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Posted by on Nov 22, 2012 in Communication | 5 comments

What does Honor look like today?

What does Honor look like today?

A friend of mine shared an experience with me.  She had been invited to a dinner party with a group of professional athletes.  At some point during the dinner, she needed to excuse herself from the table.  When she stood up, she froze, perplexed by what was happening.  Every man at the table had just stood up with her.  It took my friend a moment to realize that these men had adopted in their social circle a practice of honor that has long since been abandoned by many, to stand when a lady enters or leaves the room.

My first reaction to this story was to roll my eyes.  Where do these guys get off bringing back some ancient custom?  Was it just a ploy to be different?  It was weird.  But then I thought, this custom came from a time period in history when society was so determined to honor people, that they adopted a code of conduct to express it.  These gentlemen were simply instituting a simple practice in their circle to uphold the same value.  What if our entire society became so committed to honor one another that we adopted a code of behavior that reflected that commitment?

Then again, outward expressions of honor are pointless unless they stem from a genuine heart that places value on other people.

So what does honor look like today?

Honor starts in the heart.  We can stand up when a lady leaves the room.  We can address elders with titles of respect.  We can hold the door open.  But none of it means a hill of beans if our heart isn’t postured right.  Honor means to value.  Dishonor means to treat as common. True honor begins with a decision to value someone more than yourself.  Don’t put the cart before the horse.  Develop honor in your heart.  The code of conduct will follow.

Honor is expressed in actions.  A heart that truly values another person will always drive you to action.  Once you’ve put someone else first, actions follow.  It’s more than just customs and conduct.  It’s determining to let the honor you’ve cultivated in your heart express itself.  Here are some examples of actions that honor may have you take in different relationships:

  • Spouse – Writing a note to show appreciation for how they handled something.
  • Boss – Looking for ways to help make their job as a leader easier.
  • Pastor – Showing up to Church on-time, ready to soak in every word.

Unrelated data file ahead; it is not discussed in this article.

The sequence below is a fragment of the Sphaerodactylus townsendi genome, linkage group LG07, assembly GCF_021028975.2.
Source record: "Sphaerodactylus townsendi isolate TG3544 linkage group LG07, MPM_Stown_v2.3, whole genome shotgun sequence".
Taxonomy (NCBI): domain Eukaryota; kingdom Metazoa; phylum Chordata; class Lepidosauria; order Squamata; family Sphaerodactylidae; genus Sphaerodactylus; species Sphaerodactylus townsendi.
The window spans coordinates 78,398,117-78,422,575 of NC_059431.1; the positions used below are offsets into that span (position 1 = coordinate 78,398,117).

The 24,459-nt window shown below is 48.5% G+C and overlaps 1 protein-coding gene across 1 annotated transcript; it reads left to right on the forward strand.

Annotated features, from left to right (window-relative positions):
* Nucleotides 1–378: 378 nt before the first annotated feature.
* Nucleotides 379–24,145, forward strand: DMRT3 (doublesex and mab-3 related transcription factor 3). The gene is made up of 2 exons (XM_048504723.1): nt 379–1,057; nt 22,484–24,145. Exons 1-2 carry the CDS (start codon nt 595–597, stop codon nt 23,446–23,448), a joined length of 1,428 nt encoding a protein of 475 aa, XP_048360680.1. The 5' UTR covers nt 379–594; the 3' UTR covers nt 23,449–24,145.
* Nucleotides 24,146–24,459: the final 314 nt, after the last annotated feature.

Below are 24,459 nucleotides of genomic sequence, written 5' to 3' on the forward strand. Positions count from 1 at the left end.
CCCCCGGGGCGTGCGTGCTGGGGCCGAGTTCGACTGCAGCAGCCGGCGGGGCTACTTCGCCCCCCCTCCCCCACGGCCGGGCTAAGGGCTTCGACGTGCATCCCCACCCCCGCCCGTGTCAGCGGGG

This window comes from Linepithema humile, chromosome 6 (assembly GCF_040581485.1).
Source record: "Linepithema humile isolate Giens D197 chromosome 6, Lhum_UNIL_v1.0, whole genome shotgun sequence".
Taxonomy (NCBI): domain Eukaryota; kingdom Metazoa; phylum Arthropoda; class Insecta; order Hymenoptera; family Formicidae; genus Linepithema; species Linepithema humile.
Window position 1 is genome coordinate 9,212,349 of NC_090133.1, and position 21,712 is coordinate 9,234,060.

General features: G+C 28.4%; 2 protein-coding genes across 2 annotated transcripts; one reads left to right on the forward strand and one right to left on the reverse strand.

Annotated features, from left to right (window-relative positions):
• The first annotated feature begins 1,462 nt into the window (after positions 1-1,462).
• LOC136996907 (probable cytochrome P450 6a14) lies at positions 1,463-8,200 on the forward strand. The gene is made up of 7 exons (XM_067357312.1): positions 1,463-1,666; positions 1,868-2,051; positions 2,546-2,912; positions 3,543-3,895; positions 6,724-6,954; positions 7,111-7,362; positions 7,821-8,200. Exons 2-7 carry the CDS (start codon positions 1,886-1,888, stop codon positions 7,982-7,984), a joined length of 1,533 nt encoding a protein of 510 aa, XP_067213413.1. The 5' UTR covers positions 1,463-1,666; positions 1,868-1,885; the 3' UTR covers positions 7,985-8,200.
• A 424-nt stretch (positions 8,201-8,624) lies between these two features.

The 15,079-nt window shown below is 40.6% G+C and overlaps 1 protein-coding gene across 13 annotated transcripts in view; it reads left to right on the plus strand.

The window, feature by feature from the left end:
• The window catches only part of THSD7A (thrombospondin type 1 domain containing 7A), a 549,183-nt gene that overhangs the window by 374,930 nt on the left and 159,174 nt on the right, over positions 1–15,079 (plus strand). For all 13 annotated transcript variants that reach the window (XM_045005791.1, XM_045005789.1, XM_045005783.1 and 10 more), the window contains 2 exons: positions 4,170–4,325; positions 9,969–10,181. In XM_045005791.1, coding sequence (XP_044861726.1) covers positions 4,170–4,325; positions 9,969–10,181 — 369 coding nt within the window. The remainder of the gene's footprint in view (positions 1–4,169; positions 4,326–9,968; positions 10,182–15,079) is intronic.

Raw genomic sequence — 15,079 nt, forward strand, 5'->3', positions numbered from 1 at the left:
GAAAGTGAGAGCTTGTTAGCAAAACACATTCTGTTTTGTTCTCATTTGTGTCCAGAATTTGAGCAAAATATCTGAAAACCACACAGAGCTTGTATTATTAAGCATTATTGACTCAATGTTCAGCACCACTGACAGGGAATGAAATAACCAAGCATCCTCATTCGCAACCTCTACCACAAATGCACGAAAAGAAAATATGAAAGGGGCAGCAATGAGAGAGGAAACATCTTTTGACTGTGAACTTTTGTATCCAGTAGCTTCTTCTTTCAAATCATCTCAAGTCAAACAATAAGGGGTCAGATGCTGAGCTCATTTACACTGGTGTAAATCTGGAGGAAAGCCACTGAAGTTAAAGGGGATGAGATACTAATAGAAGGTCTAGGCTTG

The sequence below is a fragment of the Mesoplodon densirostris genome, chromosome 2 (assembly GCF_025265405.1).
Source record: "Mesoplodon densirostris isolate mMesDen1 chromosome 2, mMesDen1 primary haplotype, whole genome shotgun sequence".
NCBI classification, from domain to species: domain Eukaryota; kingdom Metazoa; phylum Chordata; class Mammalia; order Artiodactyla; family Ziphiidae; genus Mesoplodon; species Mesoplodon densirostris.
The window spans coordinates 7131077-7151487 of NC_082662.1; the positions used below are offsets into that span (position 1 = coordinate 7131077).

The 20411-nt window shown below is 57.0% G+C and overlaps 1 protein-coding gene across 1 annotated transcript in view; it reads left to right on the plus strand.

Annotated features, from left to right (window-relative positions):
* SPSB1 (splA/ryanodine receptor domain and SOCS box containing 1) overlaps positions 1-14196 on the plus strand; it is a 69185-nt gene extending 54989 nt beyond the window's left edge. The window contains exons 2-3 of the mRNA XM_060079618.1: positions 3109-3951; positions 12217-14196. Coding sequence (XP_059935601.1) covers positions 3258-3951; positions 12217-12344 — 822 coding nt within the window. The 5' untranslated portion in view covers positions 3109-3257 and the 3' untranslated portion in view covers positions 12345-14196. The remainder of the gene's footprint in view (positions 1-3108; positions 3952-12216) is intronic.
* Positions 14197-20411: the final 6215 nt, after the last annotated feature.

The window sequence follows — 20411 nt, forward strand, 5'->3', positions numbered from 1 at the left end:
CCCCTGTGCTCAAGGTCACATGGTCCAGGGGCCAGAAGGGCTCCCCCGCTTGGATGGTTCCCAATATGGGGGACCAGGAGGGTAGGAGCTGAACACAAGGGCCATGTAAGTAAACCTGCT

• Friend – Taking time to understand what they’re going through.
  • Politician – Saying a prayer that God will help them lead.
  • Parent – Asking and weighing their advice in a difficult decision.

Just a thought, what if we rebuilt honor in to our society?  What would it look like?  Would it benefit us?  What do you think?


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Posted by on Aug 29, 2012 in Generational | 2 comments

The key to lasting success: Think MULTI-GENERATIONAL

The key to lasting success: Think MULTI-GENERATIONAL


We’ve created a culture that celebrates the success of the individual.  We exalt the image of a “self-made” man and write off the contributions of others as “trust-fund babies” who had everything delivered to them on a silver platter.  The truth, though, is that the challenges that face us are too big for one generation.  While we may set in motion great solutions for the future, it will be up to future generations to finish the work.  And, we’re going to have to rely on the experience of previous generations as we develop our solutions.  A more prosperous future won’t be the result of one generation rising to the challenge, but many generations coming together, building one on the other.

This is true for us as individuals as well.  I’ve personally spent too many years trying to build a great future for my wife and kids on my own.  I’m discovering that my success doesn’t begin and end with my contribution.  What’s really important is my ability to receive from others, build on it, and to pass along what I’ve learned to those who come after me.  In the big picture, the relationship between generations becomes the key building block for the future.

When we see things that way, we automatically elevate our starting platform beyond our own abilities.  Our potential is significantly increased just because of a change in perspective.  What valuable relationships are around you?  What if their accomplishments were not a threat to your success but a compliment?  What if you could build on what they’ve learned and achieve things they never dreamed of?  That’s the power of honor!

It’s anti-thesis is quite ridiculous:  What if every generation learned every lesson for themselves? What if we never passed along successes or failures from one generation to the other?  Society would never advance.  It would reset itself every 70 years or so!   It’s the same with you.  The first step toward receiving the blessing of honor is a perspective change.  See your life as an extension of generations that have preceded you.  Build on their success.  Learn from their failures.  Discover a future far brighter than you or they could have imagined.

How would a multi-generational perspective enhance your world-view?


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